Apr 7, 2022 - Science

This new AI can create realistic images from your text commands

Images generated by DALL-E 2 in response to the prompt "astronaut riding a horse." Credit: OpenAI
Results generated by DALL-E 2 in response to the prompt "astronaut riding a horse." Image: OpenAI

A new algorithm can produce realistic images from a text prompt, OpenAI announced this week.

The big picture: As advancements in artificial intelligence surge forward, projects like DALL-E 2 could help researchers to create systems that visualize the world around them.

  • "The world is not just text," says OpenAI co-founder and chief scientist Ilya Sutskever. To gain a more human-like understanding of the world and to interact with people, "our neural networks need to master the visual world."

How it works: OpenAI's text generator GPT-3 builds on a prompt to predict what word would most likely come next in a sequence.

  • The image generating algorithm DALL-E 2 works in the same way but its palette is pixels not words.
  • It uses a language model called CLIP to first take a text prompt and try to produce dots with features that represent the prompt.
  • Then it uses a neural network to render an image that tries to match the text provided.

In a demo with Axios this week, researchers showed off a range of images DALL-E 2 can generate — from "teddy bears mixing sparkling chemicals as mad scientists" to "an ibis in the wild painted in the style of John Audubon."

  • The algorithm builds on earlier work, but generates higher resolution images and adds the ability to make specific edits to parts of an image and to generate variations of an image from the same prompt.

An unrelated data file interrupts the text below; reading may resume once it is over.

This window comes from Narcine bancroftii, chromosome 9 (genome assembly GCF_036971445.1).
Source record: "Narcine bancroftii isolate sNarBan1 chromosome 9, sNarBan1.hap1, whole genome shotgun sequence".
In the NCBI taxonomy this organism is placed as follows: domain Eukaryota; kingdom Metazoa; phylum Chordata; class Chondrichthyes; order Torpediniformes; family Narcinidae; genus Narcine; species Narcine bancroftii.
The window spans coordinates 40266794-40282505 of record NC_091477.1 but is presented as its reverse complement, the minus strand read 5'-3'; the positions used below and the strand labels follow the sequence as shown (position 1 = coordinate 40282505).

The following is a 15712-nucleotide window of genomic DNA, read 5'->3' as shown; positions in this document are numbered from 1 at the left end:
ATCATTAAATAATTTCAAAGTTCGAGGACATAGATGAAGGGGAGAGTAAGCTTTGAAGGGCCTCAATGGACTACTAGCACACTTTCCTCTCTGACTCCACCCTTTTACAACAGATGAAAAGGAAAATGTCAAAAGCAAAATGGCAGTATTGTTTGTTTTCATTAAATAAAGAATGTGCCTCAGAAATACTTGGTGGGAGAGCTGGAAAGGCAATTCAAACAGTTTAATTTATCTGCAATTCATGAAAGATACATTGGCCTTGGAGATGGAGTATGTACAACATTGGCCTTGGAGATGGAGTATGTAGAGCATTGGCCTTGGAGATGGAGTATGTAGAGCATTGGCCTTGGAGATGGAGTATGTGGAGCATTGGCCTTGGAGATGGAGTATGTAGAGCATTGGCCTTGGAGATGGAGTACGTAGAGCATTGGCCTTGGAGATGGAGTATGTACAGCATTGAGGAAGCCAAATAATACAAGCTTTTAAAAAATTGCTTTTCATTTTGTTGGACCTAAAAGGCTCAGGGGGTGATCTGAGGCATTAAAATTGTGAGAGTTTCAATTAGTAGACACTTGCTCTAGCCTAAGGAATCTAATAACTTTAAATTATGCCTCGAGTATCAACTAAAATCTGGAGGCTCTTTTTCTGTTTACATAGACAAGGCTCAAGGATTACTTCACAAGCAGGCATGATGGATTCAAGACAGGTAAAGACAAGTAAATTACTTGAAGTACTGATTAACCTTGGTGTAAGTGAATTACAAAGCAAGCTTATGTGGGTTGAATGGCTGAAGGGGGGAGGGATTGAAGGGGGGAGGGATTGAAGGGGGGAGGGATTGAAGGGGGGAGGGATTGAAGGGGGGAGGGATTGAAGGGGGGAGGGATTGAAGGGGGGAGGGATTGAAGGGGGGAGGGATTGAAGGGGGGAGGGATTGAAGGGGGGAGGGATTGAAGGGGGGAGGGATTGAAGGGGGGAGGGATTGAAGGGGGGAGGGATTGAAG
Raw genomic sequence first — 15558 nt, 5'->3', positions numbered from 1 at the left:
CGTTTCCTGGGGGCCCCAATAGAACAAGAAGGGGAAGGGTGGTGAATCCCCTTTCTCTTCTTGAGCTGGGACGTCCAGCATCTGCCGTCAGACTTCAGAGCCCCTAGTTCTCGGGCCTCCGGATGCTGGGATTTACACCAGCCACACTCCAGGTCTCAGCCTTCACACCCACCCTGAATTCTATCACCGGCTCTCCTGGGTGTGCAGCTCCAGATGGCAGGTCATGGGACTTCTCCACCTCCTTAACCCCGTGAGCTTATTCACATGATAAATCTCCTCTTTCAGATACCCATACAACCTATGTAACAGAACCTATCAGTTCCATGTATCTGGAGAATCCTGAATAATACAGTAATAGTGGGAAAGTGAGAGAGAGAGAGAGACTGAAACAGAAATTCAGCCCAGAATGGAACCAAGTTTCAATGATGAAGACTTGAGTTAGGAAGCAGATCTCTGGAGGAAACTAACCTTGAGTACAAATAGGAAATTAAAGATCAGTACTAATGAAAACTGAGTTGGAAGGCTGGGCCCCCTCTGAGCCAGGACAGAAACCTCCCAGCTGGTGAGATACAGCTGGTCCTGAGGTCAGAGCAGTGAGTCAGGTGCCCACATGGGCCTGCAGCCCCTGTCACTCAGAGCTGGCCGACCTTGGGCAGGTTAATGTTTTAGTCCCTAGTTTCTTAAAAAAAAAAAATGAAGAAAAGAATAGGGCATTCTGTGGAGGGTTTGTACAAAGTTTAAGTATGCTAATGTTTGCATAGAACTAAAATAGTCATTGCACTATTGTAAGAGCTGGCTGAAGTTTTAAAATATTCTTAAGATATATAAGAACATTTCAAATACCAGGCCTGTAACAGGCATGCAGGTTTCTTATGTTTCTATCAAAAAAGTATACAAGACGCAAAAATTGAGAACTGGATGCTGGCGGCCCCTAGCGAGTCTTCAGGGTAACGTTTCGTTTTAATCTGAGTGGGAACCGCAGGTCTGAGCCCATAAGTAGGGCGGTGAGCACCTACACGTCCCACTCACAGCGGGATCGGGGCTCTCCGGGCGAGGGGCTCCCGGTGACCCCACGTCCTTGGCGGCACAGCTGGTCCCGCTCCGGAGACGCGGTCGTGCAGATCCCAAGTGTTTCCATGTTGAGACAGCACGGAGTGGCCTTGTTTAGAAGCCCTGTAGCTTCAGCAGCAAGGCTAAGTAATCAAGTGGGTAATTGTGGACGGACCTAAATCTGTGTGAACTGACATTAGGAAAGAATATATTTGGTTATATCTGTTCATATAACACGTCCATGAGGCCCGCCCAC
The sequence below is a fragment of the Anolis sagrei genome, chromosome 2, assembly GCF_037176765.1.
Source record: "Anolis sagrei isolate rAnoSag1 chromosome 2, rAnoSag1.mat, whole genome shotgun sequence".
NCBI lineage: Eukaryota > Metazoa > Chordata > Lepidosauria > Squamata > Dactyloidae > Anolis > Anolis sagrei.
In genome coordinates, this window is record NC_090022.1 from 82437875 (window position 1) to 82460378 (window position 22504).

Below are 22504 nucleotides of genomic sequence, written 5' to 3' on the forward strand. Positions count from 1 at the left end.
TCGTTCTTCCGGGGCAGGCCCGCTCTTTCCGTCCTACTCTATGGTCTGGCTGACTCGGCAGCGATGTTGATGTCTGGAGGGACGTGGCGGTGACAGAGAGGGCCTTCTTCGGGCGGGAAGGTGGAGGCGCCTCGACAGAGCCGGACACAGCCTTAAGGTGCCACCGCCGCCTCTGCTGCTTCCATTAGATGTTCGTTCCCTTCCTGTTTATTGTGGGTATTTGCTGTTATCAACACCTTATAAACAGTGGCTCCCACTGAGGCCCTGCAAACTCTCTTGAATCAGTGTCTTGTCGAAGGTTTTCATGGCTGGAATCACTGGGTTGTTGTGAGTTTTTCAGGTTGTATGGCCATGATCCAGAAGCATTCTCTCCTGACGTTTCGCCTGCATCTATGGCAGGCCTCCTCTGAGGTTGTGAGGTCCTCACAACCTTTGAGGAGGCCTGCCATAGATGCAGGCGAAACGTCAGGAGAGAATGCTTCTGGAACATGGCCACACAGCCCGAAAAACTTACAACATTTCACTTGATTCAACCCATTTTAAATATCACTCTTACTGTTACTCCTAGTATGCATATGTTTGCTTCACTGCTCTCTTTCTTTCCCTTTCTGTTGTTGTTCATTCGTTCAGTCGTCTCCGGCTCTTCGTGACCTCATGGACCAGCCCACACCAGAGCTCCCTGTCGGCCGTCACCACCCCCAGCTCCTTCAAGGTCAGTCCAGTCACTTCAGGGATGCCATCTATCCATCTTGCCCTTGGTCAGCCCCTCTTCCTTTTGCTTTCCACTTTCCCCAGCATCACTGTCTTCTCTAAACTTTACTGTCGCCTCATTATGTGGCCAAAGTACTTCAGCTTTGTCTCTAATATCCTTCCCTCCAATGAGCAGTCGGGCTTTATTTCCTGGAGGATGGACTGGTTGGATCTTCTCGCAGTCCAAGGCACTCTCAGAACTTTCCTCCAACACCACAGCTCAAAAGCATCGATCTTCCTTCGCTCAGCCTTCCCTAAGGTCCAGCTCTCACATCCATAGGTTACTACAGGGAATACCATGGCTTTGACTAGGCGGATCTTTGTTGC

• "It’s really fascinating," says OpenAI research scientist Prafulla Dhariwal. "It's like watching art being generated through math, and it is kind of magical."

But, but, but ... DALL-E 2 does make mistakes.

  • It struggles when asked to count large numbers of features — for example, if you ask it to draw a cat with eight legs.
  • And it has a hard time when prompted to go against strongly held priors established through training — like a big mouse chasing a small lion.

What to watch: Like the language generator GPT-3, there are concerns about its misuse.

  • The OpenAI researchers say they are taking steps to try to minimize the risk, including removing violent content from the algorithm's training data, filtering violent or pornographic prompts, and having humans review the images shared on the platform. (Images will also have a signature — the rainbow in the bottom right corner.)

So is it considered creative? It depends what you mean and who you ask.

  • The AI has the ability to create variations of images by breaking them down into their essential components and then blending them together, says OpenAI researcher Aditya Ramesh.
  • "To the extent that humans can take an idea from a source of inspiration and apply it to something new, this can be viewed as a kind of creative ability."
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